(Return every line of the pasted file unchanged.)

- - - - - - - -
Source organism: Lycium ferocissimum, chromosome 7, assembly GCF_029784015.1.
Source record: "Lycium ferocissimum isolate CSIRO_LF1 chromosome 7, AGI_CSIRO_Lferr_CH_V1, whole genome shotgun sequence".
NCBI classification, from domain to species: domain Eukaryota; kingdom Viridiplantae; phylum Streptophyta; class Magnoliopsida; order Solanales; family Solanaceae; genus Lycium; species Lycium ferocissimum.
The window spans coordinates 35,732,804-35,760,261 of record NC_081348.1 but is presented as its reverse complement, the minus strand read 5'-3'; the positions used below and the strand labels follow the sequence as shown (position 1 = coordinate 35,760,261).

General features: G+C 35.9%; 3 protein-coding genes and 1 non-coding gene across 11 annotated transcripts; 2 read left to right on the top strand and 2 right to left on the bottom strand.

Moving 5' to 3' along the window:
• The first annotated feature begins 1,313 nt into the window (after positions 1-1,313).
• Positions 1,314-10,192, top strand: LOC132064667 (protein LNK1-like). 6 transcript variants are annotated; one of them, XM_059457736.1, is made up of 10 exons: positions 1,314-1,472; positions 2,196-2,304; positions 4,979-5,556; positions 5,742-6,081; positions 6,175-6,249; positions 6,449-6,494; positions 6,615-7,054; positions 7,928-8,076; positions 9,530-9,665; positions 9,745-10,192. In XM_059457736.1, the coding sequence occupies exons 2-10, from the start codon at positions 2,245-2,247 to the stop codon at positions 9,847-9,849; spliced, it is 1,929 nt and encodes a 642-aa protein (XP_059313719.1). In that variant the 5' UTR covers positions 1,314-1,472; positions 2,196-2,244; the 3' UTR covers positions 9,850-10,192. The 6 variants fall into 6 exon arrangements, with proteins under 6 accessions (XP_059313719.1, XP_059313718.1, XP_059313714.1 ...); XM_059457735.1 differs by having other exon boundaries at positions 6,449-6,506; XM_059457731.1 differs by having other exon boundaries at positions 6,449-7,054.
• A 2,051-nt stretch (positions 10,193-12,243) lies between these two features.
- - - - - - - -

Source organism: Lycium ferocissimum, chromosome 7, assembly GCF_029784015.1.
Source record: "Lycium ferocissimum isolate CSIRO_LF1 chromosome 7, AGI_CSIRO_Lferr_CH_V1, whole genome shotgun sequence".
NCBI classification, from domain to species: domain Eukaryota; kingdom Viridiplantae; phylum Streptophyta; class Magnoliopsida; order Solanales; family Solanaceae; genus Lycium; species Lycium ferocissimum.
The window spans coordinates 35,732,804-35,760,261 of record NC_081348.1 but is presented as its reverse complement, the minus strand read 5'-3'; the positions used below and the strand labels follow the sequence as shown (position 1 = coordinate 35,760,261).

General features: G+C 35.9%; 3 protein-coding genes and 1 non-coding gene across 11 annotated transcripts; 2 read left to right on the top strand and 2 right to left on the bottom strand.

Moving 5' to 3' along the window:
• The first annotated feature begins 1,313 nt into the window (after positions 1-1,313).
• Positions 1,314-10,192, top strand: LOC132064667 (protein LNK1-like). 6 transcript variants are annotated; one of them, XM_059457736.1, is made up of 10 exons: positions 1,314-1,472; positions 2,196-2,304; positions 4,979-5,556; positions 5,742-6,081; positions 6,175-6,249; positions 6,449-6,494; positions 6,615-7,054; positions 7,928-8,076; positions 9,530-9,665; positions 9,745-10,192. In XM_059457736.1, the coding sequence occupies exons 2-10, from the start codon at positions 2,245-2,247 to the stop codon at positions 9,847-9,849; spliced, it is 1,929 nt and encodes a 642-aa protein (XP_059313719.1). In that variant the 5' UTR covers positions 1,314-1,472; positions 2,196-2,244; the 3' UTR covers positions 9,850-10,192. The 6 variants fall into 6 exon arrangements, with proteins under 6 accessions (XP_059313719.1, XP_059313718.1, XP_059313714.1 ...); XM_059457735.1 differs by having other exon boundaries at positions 6,449-6,506; XM_059457731.1 differs by having other exon boundaries at positions 6,449-7,054.
• A 2,051-nt stretch (positions 10,193-12,243) lies between these two features.